In addition to these resources, don't forget that all the player pages have tables with postseason stats. And we also have extensive data on managers, and their postseason success, as well as the full history of all postseason awards. If you have any questions, feel free to e-mail us or hit us up on social media! And for more information on how to use the Event Finder and Game Finder, check out our Play Index 101 videos.

7 Responses to “How to Find Postseason Stats and Records on Baseball Reference”

  1. Shuki Says:

    Is there a way to run leaderboards out of the Play Index combining postseason/regular season stats?

    I'm interested to know if it would be possible to see both career and single season combined leaderboards, and if there was a simpler way to see combined rate states for individual players (i.e. total OPS for Justin Turner's career when considering his playoff success).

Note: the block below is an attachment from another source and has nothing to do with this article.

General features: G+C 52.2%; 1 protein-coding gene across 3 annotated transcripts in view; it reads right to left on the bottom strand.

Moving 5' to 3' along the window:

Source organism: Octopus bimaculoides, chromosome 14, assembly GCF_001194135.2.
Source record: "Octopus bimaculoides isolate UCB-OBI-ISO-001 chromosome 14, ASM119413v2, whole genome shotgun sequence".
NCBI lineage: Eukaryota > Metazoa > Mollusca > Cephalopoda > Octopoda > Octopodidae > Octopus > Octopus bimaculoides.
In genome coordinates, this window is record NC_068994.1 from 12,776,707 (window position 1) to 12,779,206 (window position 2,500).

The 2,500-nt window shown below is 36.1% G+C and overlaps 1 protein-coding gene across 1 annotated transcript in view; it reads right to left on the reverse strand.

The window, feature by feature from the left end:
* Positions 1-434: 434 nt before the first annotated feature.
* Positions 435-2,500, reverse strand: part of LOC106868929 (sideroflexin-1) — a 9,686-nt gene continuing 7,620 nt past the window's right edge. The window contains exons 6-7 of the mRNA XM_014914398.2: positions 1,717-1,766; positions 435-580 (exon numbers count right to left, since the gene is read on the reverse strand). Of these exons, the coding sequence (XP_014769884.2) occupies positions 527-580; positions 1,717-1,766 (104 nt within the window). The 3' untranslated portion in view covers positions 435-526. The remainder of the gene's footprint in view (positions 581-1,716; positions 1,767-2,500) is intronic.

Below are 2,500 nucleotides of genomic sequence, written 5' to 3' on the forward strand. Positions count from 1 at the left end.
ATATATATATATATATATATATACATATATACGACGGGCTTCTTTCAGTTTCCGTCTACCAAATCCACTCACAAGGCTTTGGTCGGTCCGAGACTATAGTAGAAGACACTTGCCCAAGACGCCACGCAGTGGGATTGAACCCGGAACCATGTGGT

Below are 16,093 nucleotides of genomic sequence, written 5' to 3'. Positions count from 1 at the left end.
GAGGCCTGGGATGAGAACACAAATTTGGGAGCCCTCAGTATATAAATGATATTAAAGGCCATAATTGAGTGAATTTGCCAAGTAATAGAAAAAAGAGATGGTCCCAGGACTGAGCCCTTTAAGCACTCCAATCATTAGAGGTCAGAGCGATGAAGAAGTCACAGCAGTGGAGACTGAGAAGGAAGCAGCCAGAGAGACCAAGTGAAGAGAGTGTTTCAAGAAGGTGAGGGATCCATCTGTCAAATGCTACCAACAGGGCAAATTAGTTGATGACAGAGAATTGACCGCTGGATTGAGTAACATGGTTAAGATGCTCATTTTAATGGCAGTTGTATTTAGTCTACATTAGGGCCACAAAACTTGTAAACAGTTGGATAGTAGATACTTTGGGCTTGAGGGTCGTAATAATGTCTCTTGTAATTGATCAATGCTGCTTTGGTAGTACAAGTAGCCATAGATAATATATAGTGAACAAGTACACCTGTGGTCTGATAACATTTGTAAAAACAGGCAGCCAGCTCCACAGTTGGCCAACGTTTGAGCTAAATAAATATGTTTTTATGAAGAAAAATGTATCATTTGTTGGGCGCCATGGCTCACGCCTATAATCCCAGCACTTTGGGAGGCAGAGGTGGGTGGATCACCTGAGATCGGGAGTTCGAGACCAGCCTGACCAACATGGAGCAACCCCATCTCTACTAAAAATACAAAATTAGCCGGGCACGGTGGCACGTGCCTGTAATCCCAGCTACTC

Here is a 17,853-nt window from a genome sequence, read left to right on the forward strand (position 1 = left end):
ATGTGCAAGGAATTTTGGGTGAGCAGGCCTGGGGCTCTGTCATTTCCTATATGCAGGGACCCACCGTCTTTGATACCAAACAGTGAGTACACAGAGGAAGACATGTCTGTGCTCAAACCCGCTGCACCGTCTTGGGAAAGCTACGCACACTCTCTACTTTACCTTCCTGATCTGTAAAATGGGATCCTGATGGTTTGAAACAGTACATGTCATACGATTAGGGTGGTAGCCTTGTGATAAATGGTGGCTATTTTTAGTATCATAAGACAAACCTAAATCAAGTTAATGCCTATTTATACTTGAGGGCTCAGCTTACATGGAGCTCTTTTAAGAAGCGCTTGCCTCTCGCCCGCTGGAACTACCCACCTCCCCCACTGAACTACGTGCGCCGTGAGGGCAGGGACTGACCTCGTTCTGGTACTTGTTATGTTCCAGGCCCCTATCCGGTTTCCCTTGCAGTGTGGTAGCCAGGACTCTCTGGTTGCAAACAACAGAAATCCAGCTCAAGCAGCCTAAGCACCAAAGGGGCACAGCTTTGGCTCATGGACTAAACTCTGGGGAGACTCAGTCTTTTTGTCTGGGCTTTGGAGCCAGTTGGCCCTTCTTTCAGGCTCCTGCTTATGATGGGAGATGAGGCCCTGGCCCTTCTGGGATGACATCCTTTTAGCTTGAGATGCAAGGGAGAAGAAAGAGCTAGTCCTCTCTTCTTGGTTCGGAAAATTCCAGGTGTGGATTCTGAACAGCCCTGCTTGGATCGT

Thanks for the really informative post above.

  2. Jonah Gardner Says:

    Hi Shuki,

    I'm afraid there's no way to pull combined postseason and regular season stats in one query. What you'd need to do is run separate queries for regular season and postseason stats, either using the Game Finder hack or just by going to player pages, export the tables you need to Excel, and combine them in there.

    Also, keep in mind that gamelog summing works for postseason gamelogs, so you can get postseason stats over a range of time that way as well

  3. Shuki Says:

    I figured that might be the case. 

    Any thoughts at ever bringing the two datasets together in the play index?  You already have three options for regular/post/all star in the game finder. I wish I could just select all or two of three.   I've always found it odd that we define category leaders based on regular season and just ignore playoffs.